Kellie, Isabella, Isaiah, and Pastor Chris

Wednesday, April 27, 2011

Easter Weekend

What a wonderful week we just came out of!  It began with those who came and observed the Lord's Supper on Thursday night, commemorating the final supper between our Lord and his disciples.  Followed by Saturday night, Sonrise, and 10:45 worship.  It was a great week with the Lord and His people.  I hope that you enjoyed it and grew together.  Remember, every Sunday is the Lord's Day, Resurrection Day!

Daily Word, April 27, 2011 - "Psalm 117"

Psalm 117
"Praise the LORD, all nations!  Extol him, all peoples!  For great is his steadfast love toward us, and the faithfulness of the LORD endures forever.  Praise the LORD!"
One of the shortest psalms in scripture and yet it teaches us much about worship.  At church this week, we begin a series about worship.  This series is designed to help us understand worship from God's viewpoint.  In this study, this particular psalm spoke to me.  What does it tell us?  It tells us that worship is a deserved offering to God.  We worship for many reasons in the modern church.  We worship so we don't have to hear an hour of preaching, we worship so we can stay attentive during the service, we worship because it is our particular style of music, and the list goes on.  But real worship isn't about people or even me.  Real worship is about something, dare I say someone, much greater.  The Psalmist says to praise and extol the Lord, why?  Because "great is his steadfast love...and the faithfulness of the Lord endures forever."  Because of who God is, because of what He has done, we worship!  It is time that the bride of Christ turn their worship and attention toward the One who is worthy of it.  Praise the Lord, all nations!  Extol him, all peoples!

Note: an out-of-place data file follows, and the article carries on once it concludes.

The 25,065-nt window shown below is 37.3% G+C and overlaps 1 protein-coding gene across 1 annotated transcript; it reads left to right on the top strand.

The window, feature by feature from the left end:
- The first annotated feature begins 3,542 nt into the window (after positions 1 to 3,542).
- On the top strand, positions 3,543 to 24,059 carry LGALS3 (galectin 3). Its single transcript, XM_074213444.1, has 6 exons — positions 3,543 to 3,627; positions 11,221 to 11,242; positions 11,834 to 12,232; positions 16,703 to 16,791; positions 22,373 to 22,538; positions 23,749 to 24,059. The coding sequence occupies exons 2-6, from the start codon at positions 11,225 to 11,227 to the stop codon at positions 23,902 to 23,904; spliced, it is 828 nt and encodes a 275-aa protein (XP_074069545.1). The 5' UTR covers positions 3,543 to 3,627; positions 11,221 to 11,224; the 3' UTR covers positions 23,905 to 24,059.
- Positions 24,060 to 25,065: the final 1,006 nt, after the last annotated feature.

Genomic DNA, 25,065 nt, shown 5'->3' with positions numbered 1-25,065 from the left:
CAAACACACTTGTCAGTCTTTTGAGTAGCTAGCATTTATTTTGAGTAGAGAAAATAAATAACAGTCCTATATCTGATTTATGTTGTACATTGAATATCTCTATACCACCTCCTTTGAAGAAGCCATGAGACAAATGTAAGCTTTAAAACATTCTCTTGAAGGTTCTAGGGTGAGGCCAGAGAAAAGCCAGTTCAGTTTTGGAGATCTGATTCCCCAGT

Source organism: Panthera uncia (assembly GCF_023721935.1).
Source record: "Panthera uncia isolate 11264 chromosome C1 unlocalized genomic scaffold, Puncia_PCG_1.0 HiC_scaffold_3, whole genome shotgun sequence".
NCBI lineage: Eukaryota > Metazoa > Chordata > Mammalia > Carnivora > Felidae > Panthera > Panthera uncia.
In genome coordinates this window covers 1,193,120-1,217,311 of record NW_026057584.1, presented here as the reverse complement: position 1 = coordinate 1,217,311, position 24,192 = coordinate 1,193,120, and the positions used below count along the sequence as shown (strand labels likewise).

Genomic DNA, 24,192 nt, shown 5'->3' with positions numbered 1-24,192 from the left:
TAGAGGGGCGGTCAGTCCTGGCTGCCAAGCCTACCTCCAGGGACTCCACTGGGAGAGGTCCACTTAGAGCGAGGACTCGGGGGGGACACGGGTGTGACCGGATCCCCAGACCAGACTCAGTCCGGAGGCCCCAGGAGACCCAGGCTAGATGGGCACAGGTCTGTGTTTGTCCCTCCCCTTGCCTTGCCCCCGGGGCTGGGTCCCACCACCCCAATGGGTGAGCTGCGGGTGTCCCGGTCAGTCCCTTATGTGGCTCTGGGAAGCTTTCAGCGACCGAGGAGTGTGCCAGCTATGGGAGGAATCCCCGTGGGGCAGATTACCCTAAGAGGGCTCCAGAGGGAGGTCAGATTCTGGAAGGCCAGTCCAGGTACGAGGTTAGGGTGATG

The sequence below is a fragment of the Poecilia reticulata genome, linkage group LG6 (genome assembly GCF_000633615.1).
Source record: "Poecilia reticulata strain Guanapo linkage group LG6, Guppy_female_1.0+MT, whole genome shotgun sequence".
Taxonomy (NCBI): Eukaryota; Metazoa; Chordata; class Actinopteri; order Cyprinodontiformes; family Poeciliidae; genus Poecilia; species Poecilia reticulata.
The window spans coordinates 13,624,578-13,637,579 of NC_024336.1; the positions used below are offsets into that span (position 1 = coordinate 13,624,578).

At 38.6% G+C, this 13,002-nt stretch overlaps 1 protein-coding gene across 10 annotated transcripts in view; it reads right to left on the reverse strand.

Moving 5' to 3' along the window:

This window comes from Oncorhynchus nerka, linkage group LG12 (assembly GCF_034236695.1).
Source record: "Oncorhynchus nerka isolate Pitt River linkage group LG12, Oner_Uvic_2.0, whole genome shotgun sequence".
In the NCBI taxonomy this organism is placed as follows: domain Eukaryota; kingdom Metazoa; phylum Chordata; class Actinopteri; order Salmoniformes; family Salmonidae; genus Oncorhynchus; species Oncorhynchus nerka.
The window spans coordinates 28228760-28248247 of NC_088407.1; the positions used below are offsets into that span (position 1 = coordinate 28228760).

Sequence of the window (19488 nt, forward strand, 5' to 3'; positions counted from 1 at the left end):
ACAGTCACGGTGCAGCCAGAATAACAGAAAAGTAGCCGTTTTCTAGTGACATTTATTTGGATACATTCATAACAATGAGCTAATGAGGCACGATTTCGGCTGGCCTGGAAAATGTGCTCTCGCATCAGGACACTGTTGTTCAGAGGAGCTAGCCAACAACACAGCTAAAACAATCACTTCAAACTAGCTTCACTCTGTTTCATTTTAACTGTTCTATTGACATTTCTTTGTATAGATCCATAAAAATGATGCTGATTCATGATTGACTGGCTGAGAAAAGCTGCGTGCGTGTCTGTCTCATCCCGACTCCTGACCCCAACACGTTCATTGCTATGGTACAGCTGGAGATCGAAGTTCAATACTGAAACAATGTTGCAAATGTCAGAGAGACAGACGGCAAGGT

Thursday, April 21, 2011

Daily Word April 21, 2011 - "The King"

John 19:16-22